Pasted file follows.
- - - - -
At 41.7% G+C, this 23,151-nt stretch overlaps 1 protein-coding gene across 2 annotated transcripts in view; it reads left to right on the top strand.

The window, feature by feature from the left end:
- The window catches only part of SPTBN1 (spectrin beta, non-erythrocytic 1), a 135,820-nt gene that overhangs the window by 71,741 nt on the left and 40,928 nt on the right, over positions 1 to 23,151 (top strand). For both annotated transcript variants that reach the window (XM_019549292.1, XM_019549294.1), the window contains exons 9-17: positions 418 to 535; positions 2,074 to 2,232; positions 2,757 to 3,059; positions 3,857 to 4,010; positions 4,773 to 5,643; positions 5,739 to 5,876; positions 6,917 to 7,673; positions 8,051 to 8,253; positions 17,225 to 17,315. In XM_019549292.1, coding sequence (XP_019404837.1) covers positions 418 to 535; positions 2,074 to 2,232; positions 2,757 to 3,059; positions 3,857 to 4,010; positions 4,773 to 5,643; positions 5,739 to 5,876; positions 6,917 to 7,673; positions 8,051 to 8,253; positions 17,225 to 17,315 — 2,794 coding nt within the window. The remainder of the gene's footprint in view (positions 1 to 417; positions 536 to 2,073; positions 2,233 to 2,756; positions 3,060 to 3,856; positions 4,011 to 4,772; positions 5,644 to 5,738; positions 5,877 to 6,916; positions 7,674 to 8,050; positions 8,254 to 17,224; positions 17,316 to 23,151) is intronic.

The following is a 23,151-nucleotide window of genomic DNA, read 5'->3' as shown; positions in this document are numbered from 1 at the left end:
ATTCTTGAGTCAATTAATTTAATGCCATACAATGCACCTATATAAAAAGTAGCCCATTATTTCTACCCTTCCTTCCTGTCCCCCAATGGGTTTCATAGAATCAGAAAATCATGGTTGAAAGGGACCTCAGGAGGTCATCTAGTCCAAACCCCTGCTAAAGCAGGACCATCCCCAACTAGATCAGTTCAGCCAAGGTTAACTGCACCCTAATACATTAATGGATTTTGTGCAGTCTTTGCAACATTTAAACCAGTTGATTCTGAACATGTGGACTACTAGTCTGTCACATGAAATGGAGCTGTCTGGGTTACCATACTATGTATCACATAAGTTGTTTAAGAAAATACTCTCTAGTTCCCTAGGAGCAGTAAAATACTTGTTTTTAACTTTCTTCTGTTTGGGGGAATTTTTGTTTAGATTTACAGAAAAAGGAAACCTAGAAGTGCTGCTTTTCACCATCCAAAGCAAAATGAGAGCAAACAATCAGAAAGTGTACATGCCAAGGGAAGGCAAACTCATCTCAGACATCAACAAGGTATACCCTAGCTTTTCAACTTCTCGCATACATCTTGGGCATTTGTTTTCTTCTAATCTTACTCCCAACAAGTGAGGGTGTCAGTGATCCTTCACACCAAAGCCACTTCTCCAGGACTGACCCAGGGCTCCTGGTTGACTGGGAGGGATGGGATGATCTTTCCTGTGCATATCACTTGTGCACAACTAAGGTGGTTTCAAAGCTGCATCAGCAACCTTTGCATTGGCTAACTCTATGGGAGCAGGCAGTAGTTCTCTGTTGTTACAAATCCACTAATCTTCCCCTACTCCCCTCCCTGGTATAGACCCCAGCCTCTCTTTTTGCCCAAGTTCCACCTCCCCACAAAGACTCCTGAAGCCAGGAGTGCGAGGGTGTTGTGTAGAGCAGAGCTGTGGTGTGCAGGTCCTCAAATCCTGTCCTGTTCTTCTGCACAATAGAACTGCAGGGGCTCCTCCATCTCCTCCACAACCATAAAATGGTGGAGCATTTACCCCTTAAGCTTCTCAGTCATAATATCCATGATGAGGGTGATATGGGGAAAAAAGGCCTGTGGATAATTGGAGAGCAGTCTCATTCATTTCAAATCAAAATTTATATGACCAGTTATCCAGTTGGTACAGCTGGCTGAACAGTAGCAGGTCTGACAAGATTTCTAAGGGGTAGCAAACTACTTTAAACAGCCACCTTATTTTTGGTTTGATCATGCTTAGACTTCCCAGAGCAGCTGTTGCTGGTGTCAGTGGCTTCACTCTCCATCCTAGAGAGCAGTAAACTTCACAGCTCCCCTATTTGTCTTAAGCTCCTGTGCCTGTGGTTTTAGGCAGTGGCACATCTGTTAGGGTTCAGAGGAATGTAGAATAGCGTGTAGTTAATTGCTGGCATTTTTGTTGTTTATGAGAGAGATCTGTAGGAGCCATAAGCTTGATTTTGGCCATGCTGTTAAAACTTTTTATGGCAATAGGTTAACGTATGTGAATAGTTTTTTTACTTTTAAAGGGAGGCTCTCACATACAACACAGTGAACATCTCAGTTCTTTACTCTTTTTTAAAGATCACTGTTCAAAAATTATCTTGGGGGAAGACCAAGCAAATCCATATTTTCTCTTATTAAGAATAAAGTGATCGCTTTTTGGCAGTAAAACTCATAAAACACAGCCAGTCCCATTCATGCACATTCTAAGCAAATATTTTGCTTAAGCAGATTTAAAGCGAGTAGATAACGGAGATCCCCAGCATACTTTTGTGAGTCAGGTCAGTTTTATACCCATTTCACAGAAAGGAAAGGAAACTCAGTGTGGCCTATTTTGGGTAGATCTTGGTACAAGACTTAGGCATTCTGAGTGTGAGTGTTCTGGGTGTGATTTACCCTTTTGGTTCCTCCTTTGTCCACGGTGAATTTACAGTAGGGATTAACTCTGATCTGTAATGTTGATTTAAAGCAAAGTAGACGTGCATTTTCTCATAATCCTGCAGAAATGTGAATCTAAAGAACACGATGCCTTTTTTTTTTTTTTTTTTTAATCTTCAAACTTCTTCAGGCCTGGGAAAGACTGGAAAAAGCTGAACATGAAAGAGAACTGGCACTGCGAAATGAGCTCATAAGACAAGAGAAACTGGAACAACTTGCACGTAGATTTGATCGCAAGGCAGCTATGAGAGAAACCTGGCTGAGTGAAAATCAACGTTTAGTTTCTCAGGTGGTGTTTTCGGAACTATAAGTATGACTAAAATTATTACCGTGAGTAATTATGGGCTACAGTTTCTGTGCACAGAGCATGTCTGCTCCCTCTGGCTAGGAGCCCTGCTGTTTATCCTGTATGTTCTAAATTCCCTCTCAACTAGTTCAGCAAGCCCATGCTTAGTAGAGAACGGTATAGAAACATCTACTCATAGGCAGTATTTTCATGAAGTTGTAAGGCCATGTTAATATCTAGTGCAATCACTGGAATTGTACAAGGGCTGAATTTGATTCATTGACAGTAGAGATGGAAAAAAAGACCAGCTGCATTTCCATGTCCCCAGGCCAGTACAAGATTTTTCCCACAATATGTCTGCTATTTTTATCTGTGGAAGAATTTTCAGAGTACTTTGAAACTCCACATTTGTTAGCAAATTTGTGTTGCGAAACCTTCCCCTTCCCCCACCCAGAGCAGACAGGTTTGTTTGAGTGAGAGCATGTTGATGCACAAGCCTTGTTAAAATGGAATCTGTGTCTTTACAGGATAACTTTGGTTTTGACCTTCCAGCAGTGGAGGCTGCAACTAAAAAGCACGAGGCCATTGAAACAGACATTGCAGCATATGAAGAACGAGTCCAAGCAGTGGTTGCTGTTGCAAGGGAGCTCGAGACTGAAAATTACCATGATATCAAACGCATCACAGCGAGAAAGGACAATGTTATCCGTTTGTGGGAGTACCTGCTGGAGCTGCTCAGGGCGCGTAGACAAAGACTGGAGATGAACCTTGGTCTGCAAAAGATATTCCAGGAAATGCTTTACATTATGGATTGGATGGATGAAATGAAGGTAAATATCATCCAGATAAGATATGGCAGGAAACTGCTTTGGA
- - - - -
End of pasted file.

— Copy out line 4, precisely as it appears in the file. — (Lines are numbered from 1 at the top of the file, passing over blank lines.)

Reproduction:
The following is a 23,151-nucleotide window of genomic DNA, read 5'->3' as shown; positions in this document are numbered from 1 at the left end: